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Georgia Governor's Race: Stacey Vs. Stacey


Georgia is one of the states holding primaries this coming Tuesday. The two Democrats running against each other for governor there are both women named Stacey. They are both lawyers. They're both former state legislators. And they're both calling for similar progressive policies, including expanding Medicaid. But Stacey Abrams is black. Stacey Evans is white. Their campaigns have focused on a question that vexes Democrats across the country - how the party can win with different racial groups. NPR's Asma Khalid reports.

ASMA KHALID, BYLINE: Stacey Abrams launched her campaign in Albany, a city in southwest Georgia where nearly three-quarters of the residents are black. It was symbolic. She believes Democrats keep losing statewide elections because they're focused on winning over moderate-white Republicans.

STACEY ABRAMS: Political analysts keep looking to not only what the structure of Georgia is, but they're also looking at the playbook that was used in Georgia. And that's an old playbook. It's an old playbook that never invested in any of these communities of color in Georgia.

KHALID: Abrams is convinced the only way a Democrat can win is by engaging with potential new minority voters who've often been overlooked. But her opponent, Stacey Evans, has a different strategy - to energize the base and convert voters. Here she is at a debate earlier this week on Georgia Public Broadcasting.


STACEY EVANS: I want to go into the suburbs of Georgia and talk to moderate voters about why progressive policies, like restoring tuition-free technical college, will help our economy. And I know that when we do that, we will get votes.

KHALID: She's also attacking Abrams for not being progressive enough. Her main criticism is that Abrams gutted a scholarship program that disproportionately hurt black high-school students. And it's an effective attack - three times in two days black voters on the campaign trail asked Abrams about it. Gary Morgan (ph) stopped her in a mall parking lot.

GARY MORGAN: But you voted for that.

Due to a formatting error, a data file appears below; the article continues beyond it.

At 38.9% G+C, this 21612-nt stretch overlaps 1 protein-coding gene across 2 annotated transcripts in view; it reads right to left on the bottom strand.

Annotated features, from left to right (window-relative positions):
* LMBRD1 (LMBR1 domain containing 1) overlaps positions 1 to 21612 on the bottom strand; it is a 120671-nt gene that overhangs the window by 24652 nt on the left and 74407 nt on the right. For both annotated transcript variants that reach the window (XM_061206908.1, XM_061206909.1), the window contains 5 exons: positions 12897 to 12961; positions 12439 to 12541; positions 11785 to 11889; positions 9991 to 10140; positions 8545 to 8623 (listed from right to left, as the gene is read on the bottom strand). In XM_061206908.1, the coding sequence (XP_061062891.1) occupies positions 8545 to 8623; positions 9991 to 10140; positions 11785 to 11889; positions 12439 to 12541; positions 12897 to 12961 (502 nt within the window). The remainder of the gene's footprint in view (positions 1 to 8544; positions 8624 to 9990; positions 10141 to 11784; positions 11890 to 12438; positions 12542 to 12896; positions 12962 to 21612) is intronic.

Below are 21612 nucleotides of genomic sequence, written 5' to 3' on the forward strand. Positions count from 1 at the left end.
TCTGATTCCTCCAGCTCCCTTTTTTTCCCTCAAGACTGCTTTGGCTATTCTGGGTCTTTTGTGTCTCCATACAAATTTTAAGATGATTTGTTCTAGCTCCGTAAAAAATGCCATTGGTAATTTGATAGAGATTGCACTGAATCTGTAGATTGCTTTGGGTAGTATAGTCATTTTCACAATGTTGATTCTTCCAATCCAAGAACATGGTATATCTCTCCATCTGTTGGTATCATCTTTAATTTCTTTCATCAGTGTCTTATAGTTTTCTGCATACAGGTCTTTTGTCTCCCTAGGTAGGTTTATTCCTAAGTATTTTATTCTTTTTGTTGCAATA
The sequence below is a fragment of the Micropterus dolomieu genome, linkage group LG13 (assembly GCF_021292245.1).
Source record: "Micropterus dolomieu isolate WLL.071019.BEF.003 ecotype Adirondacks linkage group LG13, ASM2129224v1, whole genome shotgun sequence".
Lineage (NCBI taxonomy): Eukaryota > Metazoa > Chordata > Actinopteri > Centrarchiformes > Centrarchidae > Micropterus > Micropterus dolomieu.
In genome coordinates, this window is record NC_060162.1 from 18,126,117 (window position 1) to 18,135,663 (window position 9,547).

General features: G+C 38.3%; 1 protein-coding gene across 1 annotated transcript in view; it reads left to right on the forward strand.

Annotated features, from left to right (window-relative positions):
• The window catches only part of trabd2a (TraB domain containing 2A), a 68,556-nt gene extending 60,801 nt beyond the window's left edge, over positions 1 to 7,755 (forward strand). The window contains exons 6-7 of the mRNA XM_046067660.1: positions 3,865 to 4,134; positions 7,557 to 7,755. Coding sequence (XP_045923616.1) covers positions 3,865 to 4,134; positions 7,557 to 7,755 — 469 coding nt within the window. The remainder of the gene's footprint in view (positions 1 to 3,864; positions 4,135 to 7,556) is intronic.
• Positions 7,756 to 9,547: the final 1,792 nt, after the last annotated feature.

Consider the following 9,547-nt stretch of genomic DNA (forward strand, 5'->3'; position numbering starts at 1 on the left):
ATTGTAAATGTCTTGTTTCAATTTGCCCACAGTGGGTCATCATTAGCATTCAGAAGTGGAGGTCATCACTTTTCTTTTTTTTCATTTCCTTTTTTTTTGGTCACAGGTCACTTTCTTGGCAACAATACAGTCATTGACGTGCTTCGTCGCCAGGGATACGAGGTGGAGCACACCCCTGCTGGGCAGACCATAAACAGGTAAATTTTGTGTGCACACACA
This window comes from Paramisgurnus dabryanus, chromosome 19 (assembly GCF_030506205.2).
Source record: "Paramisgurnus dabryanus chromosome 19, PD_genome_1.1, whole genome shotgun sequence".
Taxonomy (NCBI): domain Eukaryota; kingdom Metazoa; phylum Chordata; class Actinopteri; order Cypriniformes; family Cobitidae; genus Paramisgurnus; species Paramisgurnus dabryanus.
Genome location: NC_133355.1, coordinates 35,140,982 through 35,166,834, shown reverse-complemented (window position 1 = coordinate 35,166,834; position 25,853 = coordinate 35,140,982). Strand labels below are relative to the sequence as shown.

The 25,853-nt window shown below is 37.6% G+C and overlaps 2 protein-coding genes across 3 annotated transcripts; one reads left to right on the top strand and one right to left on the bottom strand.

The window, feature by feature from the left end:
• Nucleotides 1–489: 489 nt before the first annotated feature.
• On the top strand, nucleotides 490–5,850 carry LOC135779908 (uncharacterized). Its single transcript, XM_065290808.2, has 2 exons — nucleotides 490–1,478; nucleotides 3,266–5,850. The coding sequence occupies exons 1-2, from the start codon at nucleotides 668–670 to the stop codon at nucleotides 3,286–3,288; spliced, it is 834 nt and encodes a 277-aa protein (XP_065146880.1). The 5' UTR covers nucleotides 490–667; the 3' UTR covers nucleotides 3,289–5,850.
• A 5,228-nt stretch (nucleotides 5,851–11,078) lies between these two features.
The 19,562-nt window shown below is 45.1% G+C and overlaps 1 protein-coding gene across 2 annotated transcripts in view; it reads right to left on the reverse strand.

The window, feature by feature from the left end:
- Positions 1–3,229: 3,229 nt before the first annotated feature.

ABRAMS: Because otherwise, nobody would have gotten anything. The Republicans wanted us to eliminate any student getting the Hope Scholarship who didn't pass the standardized tests.

KHALID: Abrams is convincing. And by the end of the conversation, Morgan says he'll give money to her campaign, and then he offers her some advice.

MORGAN: We don't vote for just black people as much as white people like to think that. We vote for which ones that are going to really represent us.

ABRAMS: I know. I'm going to...

MORGAN: You got to show that she's a hypocrite...

ABRAMS: Well, I...

MORGAN: ...Because she's got a strong ad against you.

ABRAMS: She does.

MORGAN: And it's damning...

ABRAMS: It is.

MORGAN: ...To our community.

KHALID: Abrams, the black candidate, has white supporters. And Evans, the white candidate, has black supporters. It is overly simplistic to say this election is about race. But race is in the atmosphere. Evans was criticized for a video that showed her face blending into Martin Luther King Jr. And there are comments that seem racially charged. One white voter told me Evans had better manners than Abrams. Lisa Cunningham (ph) is an African-American supporting Evans.

LISA CUNNINGHAM: Let's just be real. And I'm going to say something Stacey can never say. I'm from Georgia. Stacy Abrams cannot win the state of Georgia. Period.

KHALID: I asked her what she means.

CUNNINGHAM: Color. I'm going to address the elephant in the room. An African-American person of her stature cannot today win in the state of Georgia in the general election.

KHALID: Abrams supporters think that's ridiculous. Cheryl Moses (ph) points to Abrams' credentials. She was the state House minority leader for seven years.

CHERYL MOSES: Abrams' leadership history definitely gives her an edge. And so having to finesse that terrain - because you really have to cross both sides of the aisle.

KHALID: But there are still big challenges for whoever wins the Democratic primary. Her strategy, whichever strategy it is, will face a big test in November because Georgia is still a state that consistently elects Republican candidates statewide. Asma Khalid, NPR News. Transcript provided by NPR, Copyright NPR.

Asma Khalid is a White House correspondent for NPR. She also co-hosts The NPR Politics Podcast.
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